New York Knicks owner James Dolan at the Phil Jackson Press Conference introducing Jackson as the new president of the New York Knicks at Madison Square Garden, New York, USA. 18th March 2014. Photo Tim Clayton (Photo by Tim Clayton/Corbis via Getty Images)
New York Knicks owner James Dolan at the Phil Jackson Press Conference introducing Jackson as the new president of the New York Knicks at Madison Square Garden, New York, USA. 18th March 2014. Photo Tim Clayton (Photo by Tim Clayton/Corbis via Getty Images)

On Saturday night after the 13-54 Knicks lost at home to the Sacramento Kings at Madison Square Garden, team owner James Dolan made security detain a fan who yelled at him to “sell the team” after the 102-94 loss.

Upset by the fan verbalizing the sentiments of many Knicks fans, Dolan had the man escorted from the arena and is apparently banning him from future games.

Following the incident, a Garden spokesperson issued a statement that read: “Our policy is and will continue to be that if you are disrespectful to anyone in our venues, we will ask you not to return.”

Why the fan would even want to return to pay good money to watch such a bad product is one question, but a better one is, why Dolan is allowed to continue owning the Knicks — which used to be one of the proudest franchises in all of American sports.

With Dolan at the helm, the Knicks have eroded into a joke and become a sports punchline ranking up down there with the Cleveland Browns. But at least the Browns are finally moving the right direction.

And it’s not just questionable on court decisions like empowering Isiah Thomas and hiring an uninterested Phil Jackson have characterized Dolan’s terrible tenure. It’s also off-court incidents like his feud with a fan, a similar one involving former Knick Charles Oakley in 2017, and a third with Ethan Hawke that have stained Dolan’s reign at MSG.

Seemingly more concerned with playing sweet licks with his blues band, JD & The Straight Shot than getting the Knicks on the right track, Dolan should be forced to sell his team by NBA commissioner Adam Silver for conduct detrimental to the league and improper treatment of his dwindling fanbase.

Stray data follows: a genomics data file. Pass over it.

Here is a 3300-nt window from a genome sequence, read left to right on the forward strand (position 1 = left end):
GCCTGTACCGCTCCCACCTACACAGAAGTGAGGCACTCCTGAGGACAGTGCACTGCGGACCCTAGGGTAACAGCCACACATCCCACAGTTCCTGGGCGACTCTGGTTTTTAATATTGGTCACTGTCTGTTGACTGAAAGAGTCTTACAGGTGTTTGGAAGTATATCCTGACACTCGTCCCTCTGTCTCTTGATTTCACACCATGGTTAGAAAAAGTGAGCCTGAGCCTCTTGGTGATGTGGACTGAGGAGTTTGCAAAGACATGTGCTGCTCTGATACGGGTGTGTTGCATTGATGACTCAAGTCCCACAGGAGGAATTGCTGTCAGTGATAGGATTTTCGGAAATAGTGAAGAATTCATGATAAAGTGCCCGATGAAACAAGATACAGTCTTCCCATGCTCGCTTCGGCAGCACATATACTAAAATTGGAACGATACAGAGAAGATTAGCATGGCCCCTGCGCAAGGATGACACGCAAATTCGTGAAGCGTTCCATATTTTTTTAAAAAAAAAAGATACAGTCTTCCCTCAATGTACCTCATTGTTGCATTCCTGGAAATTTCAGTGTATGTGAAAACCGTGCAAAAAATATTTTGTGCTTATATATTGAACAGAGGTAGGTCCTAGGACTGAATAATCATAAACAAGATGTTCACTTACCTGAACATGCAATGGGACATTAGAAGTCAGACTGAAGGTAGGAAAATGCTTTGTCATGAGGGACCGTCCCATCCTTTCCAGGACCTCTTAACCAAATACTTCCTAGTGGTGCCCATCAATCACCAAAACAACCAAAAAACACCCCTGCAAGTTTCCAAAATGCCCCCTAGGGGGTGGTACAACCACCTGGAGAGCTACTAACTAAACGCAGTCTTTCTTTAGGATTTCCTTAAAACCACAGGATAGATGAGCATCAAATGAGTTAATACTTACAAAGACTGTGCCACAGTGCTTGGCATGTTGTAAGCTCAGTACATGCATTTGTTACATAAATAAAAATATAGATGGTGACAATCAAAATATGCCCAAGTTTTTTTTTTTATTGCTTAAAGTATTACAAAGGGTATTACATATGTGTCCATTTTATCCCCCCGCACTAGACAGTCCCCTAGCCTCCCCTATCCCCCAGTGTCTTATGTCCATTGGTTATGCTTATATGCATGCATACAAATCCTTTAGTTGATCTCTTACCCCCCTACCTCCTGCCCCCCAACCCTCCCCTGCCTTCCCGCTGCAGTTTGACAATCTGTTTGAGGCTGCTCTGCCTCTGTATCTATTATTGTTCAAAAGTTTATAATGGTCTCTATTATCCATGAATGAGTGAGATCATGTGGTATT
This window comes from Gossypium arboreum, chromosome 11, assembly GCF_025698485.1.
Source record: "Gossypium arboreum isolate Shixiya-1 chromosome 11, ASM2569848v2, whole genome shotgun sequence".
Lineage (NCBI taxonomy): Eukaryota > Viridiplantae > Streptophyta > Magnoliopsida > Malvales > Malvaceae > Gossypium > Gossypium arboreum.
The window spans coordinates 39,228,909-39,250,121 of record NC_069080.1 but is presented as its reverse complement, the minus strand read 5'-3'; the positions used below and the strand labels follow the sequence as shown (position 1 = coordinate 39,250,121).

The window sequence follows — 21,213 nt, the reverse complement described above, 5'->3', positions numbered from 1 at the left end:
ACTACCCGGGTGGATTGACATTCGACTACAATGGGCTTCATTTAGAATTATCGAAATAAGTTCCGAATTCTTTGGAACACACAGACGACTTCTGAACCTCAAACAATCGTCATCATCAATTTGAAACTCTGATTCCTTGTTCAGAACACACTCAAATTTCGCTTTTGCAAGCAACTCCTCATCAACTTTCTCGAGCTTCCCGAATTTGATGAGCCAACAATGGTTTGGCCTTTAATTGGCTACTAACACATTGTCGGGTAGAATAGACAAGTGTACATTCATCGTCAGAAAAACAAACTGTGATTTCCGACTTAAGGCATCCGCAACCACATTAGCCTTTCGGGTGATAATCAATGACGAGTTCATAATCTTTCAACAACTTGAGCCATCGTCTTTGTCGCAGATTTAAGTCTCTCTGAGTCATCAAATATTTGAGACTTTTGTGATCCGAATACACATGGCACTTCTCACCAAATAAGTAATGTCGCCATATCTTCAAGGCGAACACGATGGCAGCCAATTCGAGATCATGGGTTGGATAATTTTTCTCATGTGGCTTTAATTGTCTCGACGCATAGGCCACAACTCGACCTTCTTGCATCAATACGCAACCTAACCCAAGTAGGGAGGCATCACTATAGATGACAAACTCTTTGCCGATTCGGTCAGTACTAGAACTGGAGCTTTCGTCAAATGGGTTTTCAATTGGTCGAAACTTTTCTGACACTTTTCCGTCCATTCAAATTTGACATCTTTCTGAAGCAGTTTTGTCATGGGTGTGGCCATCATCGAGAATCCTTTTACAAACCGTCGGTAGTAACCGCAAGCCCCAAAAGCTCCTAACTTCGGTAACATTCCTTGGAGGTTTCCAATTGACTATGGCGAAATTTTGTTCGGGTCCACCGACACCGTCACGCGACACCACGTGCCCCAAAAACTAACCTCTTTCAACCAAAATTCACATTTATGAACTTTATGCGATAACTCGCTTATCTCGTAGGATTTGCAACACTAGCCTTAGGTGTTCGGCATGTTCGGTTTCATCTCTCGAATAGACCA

It is, after all, something Silver has done before.

Remember, in 2014 he successfully pressured Clippers owner Donald Sterling to sign off on selling his team to  Microsoft CEO Steve Ballmer for $2 billion after tapes of him making racist remarks hit the internet.

That is not to compare the level of severity between the two men’s conduct, but just to point out that there is a precedent to hold owners accountable for actions that damage the image of the league.

Were Dolan to sell the team, he’d no longer have to fight with fans, he’d have more time to jam with his blues band, and the Knicks might actually have a chance of making the playoffs for the first time since 2012-13.

All of that said, the odds Silver will step in the same way he did with Sterling are low to non-existent.

The biggest reason for that is the Knicks, despite being the worst team in the NBA, are also the most valuable.

Valued at $4 billion (an 11 percent increase from a year ago), the Knicks are tied with the New York Yankees as the second-most-valuable sports franchise in the U.S.

That likely means Dolan will continue to line his pockets while both he and long-suffering Knicks fans sing the blues.